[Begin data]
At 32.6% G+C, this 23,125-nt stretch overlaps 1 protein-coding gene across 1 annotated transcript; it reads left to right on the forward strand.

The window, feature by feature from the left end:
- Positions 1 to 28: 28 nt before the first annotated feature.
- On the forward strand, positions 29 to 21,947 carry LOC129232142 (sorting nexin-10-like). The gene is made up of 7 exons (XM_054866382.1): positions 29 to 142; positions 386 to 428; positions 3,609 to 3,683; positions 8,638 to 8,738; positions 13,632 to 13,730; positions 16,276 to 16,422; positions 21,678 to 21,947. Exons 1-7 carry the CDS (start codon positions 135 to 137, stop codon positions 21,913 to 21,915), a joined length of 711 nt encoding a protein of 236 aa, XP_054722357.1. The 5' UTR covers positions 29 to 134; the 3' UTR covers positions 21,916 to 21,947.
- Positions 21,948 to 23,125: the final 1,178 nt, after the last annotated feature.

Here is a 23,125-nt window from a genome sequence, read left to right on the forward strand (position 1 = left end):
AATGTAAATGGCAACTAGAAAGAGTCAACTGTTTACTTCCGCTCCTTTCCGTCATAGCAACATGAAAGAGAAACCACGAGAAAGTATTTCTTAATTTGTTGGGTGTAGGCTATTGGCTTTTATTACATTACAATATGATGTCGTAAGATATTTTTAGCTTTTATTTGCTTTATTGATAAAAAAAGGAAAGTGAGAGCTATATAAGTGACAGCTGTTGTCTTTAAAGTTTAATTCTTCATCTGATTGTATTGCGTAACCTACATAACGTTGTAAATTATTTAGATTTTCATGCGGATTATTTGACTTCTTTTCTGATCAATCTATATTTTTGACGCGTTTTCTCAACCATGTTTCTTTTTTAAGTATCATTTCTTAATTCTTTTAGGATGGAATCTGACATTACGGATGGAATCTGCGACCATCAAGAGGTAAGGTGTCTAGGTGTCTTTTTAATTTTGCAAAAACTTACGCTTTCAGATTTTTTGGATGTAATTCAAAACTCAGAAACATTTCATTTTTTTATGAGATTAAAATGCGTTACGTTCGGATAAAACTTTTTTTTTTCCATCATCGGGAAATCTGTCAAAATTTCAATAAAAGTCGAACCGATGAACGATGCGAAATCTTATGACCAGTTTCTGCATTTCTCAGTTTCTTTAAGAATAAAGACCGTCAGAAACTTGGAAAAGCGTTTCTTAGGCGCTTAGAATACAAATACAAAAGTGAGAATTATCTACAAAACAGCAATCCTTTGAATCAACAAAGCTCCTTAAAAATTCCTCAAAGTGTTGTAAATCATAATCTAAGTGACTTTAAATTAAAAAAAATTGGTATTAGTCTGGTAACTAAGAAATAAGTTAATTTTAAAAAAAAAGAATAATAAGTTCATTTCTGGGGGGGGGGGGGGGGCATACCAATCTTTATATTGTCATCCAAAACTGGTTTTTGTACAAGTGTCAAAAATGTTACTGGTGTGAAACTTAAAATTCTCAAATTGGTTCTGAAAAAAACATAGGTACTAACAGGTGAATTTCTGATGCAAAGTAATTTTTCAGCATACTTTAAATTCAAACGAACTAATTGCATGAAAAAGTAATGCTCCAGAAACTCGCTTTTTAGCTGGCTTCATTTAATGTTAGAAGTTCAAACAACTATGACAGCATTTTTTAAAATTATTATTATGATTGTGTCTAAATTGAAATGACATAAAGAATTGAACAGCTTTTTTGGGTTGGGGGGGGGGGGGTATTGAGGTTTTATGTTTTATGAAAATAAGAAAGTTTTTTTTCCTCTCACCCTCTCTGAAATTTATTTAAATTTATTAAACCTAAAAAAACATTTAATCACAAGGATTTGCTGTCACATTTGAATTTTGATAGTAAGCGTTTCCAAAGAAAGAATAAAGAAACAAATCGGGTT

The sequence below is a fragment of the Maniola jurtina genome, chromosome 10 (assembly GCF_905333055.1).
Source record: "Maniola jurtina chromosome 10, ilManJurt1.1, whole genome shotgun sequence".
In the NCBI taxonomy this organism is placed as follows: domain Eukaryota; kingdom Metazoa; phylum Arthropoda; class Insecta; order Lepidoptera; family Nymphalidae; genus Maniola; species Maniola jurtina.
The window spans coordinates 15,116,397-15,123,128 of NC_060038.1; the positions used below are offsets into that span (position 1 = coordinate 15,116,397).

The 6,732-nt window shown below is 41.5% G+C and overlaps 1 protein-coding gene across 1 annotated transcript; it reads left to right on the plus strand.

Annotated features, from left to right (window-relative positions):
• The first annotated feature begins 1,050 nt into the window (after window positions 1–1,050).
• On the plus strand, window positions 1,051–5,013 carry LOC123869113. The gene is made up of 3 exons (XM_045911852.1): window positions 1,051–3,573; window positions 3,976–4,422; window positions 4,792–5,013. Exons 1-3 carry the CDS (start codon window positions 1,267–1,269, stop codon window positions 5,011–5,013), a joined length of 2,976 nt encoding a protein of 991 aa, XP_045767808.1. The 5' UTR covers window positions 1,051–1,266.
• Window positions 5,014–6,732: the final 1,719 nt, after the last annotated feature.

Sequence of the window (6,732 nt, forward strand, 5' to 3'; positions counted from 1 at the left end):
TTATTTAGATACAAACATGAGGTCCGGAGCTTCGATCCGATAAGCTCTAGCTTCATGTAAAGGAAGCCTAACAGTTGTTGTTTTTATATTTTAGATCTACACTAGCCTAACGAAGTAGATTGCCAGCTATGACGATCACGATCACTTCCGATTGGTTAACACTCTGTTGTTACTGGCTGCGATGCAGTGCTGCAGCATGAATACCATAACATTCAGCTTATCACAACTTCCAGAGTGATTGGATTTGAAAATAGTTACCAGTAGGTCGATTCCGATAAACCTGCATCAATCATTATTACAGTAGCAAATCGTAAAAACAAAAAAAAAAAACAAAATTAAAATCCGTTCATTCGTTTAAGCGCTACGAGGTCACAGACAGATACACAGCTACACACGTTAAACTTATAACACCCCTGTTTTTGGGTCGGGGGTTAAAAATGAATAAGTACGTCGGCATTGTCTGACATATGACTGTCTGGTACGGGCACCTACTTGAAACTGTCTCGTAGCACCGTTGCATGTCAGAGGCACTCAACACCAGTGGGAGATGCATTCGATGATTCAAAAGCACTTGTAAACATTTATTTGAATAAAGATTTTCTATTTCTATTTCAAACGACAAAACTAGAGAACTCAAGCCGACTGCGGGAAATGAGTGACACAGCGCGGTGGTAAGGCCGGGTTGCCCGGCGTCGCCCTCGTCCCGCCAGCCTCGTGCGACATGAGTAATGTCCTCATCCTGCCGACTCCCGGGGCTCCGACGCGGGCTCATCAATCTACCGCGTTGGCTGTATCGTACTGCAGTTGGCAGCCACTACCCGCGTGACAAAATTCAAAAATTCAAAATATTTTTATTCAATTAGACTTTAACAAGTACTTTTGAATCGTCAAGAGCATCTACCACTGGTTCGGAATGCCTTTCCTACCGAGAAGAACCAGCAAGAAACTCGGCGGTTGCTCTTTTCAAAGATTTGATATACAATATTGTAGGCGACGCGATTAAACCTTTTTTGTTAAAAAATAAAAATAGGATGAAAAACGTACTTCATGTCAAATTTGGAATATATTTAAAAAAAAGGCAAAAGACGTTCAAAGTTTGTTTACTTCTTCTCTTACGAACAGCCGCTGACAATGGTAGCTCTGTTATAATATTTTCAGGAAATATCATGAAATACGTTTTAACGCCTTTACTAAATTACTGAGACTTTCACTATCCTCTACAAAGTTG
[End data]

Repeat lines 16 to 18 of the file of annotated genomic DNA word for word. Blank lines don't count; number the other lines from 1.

• Window positions 5,014–6,732: the final 1,719 nt, after the last annotated feature.

Sequence of the window (6,732 nt, forward strand, 5' to 3'; positions counted from 1 at the left end):
TTATTTAGATACAAACATGAGGTCCGGAGCTTCGATCCGATAAGCTCTAGCTTCATGTAAAGGAAGCCTAACAGTTGTTGTTTTTATATTTTAGATCTACACTAGCCTAACGAAGTAGATTGCCAGCTATGACGATCACGATCACTTCCGATTGGTTAACACTCTGTTGTTACTGGCTGCGATGCAGTGCTGCAGCATGAATACCATAACATTCAGCTTATCACAACTTCCAGAGTGATTGGATTTGAAAATAGTTACCAGTAGGTCGATTCCGATAAACCTGCATCAATCATTATTACAGTAGCAAATCGTAAAAACAAAAAAAAAAAACAAAATTAAAATCCGTTCATTCGTTTAAGCGCTACGAGGTCACAGACAGATACACAGCTACACACGTTAAACTTATAACACCCCTGTTTTTGGGTCGGGGGTTAAAAATGAATAAGTACGTCGGCATTGTCTGACATATGACTGTCTGGTACGGGCACCTACTTGAAACTGTCTCGTAGCACCGTTGCATGTCAGAGGCACTCAACACCAGTGGGAGATGCATTCGATGATTCAAAAGCACTTGTAAACATTTATTTGAATAAAGATTTTCTATTTCTATTTCAAACGACAAAACTAGAGAACTCAAGCCGACTGCGGGAAATGAGTGACACAGCGCGGTGGTAAGGCCGGGTTGCCCGGCGTCGCCCTCGTCCCGCCAGCCTCGTGCGACATGAGTAATGTCCTCATCCTGCCGACTCCCGGGGCTCCGACGCGGGCTCATCAATCTACCGCGTTGGCTGTATCGTACTGCAGTTGGCAGCCACTACCCGCGTGACAAAATTCAAAAATTCAAAATATTTTTATTCAATTAGACTTTAACAAGTACTTTTGAATCGTCAAGAGCATCTACCACTGGTTCGGAATGCCTTTCCTACCGAGAAGAACCAGCAAGAAACTCGGCGGTTGCTCTTTTCAAAGATTTGATATACAATATTGTAGGCGACGCGATTAAACCTTTTTTGTTAAAAAATAAAAATAGGATGAAAAACGTACTTCATGTCAAATTTGGAATATATTTAAAAAAAAGGCAAAAGACGTTCAAAGTTTGTTTACTTCTTCTCTTACGAACAGCCGCTGACAATGGTAGCTCTGTTATAATATTTTCAGGAAATATCATGAAATACGTTTTAACGCCTTTACTAAATTACTGAGACTTTCACTATCCTCTACAAAGTTG